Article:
“<b>When I asked Eken about other common sources of worry among highly anxious kids, she didn’t hesitate: social media.</b> Anxious teenagers from all backgrounds are relentlessly comparing themselves with their peers, she said, and the results are almost uniformly distressing.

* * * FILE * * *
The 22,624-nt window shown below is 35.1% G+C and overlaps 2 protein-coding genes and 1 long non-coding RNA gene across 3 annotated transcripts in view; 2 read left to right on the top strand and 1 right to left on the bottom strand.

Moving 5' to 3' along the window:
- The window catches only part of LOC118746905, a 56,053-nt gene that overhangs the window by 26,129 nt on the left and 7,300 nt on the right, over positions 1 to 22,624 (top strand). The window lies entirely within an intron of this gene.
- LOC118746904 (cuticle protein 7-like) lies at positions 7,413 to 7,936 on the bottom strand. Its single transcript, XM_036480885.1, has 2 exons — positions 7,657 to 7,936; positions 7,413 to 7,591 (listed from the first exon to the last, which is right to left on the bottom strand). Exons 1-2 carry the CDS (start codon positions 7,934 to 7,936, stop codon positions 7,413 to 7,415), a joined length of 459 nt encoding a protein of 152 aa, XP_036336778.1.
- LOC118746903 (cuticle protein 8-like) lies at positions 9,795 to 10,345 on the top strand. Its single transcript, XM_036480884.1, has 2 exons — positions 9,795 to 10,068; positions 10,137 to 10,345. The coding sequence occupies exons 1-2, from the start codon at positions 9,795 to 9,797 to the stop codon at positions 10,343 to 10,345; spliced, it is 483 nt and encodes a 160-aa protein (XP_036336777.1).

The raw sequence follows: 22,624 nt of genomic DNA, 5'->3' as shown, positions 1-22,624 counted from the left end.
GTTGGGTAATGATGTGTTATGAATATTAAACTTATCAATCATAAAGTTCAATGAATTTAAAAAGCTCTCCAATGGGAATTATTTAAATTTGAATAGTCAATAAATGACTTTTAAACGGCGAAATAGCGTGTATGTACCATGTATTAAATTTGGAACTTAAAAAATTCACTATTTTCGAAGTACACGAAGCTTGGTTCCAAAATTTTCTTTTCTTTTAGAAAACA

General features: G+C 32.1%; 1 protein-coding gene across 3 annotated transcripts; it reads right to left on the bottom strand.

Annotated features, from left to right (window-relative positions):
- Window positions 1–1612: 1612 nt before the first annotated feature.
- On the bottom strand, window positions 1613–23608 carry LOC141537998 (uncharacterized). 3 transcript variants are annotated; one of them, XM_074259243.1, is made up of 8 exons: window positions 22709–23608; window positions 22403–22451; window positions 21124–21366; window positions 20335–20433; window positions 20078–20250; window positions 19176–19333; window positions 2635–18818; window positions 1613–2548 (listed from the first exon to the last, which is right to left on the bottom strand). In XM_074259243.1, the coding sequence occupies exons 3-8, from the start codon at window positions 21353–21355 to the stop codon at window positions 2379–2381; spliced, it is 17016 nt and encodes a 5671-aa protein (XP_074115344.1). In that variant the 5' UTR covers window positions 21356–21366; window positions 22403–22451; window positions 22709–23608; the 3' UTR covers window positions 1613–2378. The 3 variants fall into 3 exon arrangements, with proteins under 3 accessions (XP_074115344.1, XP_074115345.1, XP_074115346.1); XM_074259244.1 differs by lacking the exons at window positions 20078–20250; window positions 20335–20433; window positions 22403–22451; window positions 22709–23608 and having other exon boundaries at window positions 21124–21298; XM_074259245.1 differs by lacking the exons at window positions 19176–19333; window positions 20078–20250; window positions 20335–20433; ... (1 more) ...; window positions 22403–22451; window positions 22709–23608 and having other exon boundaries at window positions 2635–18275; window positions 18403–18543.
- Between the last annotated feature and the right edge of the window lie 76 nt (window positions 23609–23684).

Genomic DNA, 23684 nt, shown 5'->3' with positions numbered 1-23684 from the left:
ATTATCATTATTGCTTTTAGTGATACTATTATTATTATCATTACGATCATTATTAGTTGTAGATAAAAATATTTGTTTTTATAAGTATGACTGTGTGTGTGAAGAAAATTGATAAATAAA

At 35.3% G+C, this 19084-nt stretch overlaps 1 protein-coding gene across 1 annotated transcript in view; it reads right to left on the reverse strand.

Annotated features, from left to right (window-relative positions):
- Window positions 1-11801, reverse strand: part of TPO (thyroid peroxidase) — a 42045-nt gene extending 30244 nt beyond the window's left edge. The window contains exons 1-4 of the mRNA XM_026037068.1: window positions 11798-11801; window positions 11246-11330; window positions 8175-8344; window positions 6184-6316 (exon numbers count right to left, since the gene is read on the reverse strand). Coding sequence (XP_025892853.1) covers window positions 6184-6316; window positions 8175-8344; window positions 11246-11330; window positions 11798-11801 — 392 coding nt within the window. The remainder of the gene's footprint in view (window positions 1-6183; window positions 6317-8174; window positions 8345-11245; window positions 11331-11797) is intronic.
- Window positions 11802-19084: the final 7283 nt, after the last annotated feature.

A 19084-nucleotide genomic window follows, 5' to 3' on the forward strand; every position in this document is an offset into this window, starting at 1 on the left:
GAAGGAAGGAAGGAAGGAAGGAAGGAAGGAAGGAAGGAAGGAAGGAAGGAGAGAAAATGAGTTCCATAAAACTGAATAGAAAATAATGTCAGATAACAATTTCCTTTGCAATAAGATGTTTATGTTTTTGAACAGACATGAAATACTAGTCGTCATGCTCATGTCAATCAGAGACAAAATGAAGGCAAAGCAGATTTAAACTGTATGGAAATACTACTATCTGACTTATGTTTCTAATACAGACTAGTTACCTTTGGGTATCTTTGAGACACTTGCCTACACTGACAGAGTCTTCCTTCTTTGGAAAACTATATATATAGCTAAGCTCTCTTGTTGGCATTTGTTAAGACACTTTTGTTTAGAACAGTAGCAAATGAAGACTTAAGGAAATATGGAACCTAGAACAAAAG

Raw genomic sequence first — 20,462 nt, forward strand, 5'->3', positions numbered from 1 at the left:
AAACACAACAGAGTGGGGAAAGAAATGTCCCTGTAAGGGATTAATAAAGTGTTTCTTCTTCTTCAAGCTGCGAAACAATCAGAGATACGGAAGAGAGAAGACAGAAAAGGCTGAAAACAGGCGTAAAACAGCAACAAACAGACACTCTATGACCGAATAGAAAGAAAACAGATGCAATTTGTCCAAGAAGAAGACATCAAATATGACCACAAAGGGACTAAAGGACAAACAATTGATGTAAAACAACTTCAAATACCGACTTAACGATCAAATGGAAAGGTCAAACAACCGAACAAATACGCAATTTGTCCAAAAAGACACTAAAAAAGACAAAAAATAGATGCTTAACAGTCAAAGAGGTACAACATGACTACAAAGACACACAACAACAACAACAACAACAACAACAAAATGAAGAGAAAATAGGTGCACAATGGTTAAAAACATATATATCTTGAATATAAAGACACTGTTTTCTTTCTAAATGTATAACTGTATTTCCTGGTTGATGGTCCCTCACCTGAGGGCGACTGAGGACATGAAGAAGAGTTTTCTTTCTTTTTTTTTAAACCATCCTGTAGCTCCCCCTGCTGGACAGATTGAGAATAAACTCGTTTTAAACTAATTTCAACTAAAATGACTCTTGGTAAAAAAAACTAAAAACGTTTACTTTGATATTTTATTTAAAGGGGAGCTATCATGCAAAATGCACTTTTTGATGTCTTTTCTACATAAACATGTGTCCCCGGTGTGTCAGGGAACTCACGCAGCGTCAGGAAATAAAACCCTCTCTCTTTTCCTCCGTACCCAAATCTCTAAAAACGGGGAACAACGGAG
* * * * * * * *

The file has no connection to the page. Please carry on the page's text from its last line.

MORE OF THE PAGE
Anxious kids certainly existed before Instagram, but many of the parents I spoke to worried that their kids’ digital habits — round-the-clock responding to texts, posting to social media, obsessively following the filtered exploits of peers — were partly to blame for their children’s struggles. To my surprise, anxious teenagers tended to agree. At Mountain Valley, I listened as a college student went on a philosophical rant about his generation’s relationship to social media. “I don’t think we realize how much it’s affecting our moods and personalities,” he said. <b>“Social media is a tool, but it’s become this thing that we can’t live without but that’s making us crazy.”</b> —<a href="https://www.nytimes.com/2017/10/11/magazine/why-are-more-american-teenagers-than-ever-suffering-from-severe-anxiety.html?mtrref=www.nytimes.com">NYT</a>, 2017